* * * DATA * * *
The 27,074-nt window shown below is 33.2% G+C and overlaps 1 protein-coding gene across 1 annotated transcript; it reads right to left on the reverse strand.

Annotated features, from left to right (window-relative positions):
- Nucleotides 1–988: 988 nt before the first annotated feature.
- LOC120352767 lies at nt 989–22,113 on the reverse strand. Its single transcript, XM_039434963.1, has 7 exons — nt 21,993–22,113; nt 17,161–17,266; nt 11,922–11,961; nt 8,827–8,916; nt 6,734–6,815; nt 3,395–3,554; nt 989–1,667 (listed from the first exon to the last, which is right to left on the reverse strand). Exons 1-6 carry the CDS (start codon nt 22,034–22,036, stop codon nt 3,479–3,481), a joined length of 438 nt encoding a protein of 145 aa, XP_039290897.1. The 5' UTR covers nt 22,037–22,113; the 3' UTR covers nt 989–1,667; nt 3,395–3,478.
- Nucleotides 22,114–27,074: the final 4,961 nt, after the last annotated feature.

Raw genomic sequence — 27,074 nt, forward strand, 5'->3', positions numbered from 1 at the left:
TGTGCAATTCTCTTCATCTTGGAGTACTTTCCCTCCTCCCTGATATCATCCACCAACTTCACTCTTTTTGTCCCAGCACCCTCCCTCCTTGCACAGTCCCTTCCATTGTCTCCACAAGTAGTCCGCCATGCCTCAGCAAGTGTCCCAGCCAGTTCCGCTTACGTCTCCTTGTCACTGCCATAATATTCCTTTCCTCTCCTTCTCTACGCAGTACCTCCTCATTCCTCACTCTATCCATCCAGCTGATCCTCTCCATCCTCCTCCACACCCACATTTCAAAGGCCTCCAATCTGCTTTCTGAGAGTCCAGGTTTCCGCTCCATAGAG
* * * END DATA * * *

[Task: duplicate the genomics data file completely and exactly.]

The 27,074-nt window shown below is 33.2% G+C and overlaps 1 protein-coding gene across 1 annotated transcript; it reads right to left on the reverse strand.

Annotated features, from left to right (window-relative positions):
- Nucleotides 1–988: 988 nt before the first annotated feature.
- LOC120352767 lies at nt 989–22,113 on the reverse strand. Its single transcript, XM_039434963.1, has 7 exons — nt 21,993–22,113; nt 17,161–17,266; nt 11,922–11,961; nt 8,827–8,916; nt 6,734–6,815; nt 3,395–3,554; nt 989–1,667 (listed from the first exon to the last, which is right to left on the reverse strand). Exons 1-6 carry the CDS (start codon nt 22,034–22,036, stop codon nt 3,479–3,481), a joined length of 438 nt encoding a protein of 145 aa, XP_039290897.1. The 5' UTR covers nt 22,037–22,113; the 3' UTR covers nt 989–1,667; nt 3,395–3,478.
- Nucleotides 22,114–27,074: the final 4,961 nt, after the last annotated feature.

Raw genomic sequence — 27,074 nt, forward strand, 5'->3', positions numbered from 1 at the left:
TGTGCAATTCTCTTCATCTTGGAGTACTTTCCCTCCTCCCTGATATCATCCACCAACTTCACTCTTTTTGTCCCAGCACCCTCCCTCCTTGCACAGTCCCTTCCATTGTCTCCACAAGTAGTCCGCCATGCCTCAGCAAGTGTCCCAGCCAGTTCCGCTTACGTCTCCTTGTCACTGCCATAATATTCCTTTCCTCTCCTTCTCTACGCAGTACCTCCTCATTCCTCACTCTATCCATCCAGCTGATCCTCTCCATCCTCCTCCACACCCACATTTCAAAGGCCTCCAATCTGCTTTCTGAGAGTCCAGGTTTCCGCTCCATAGAG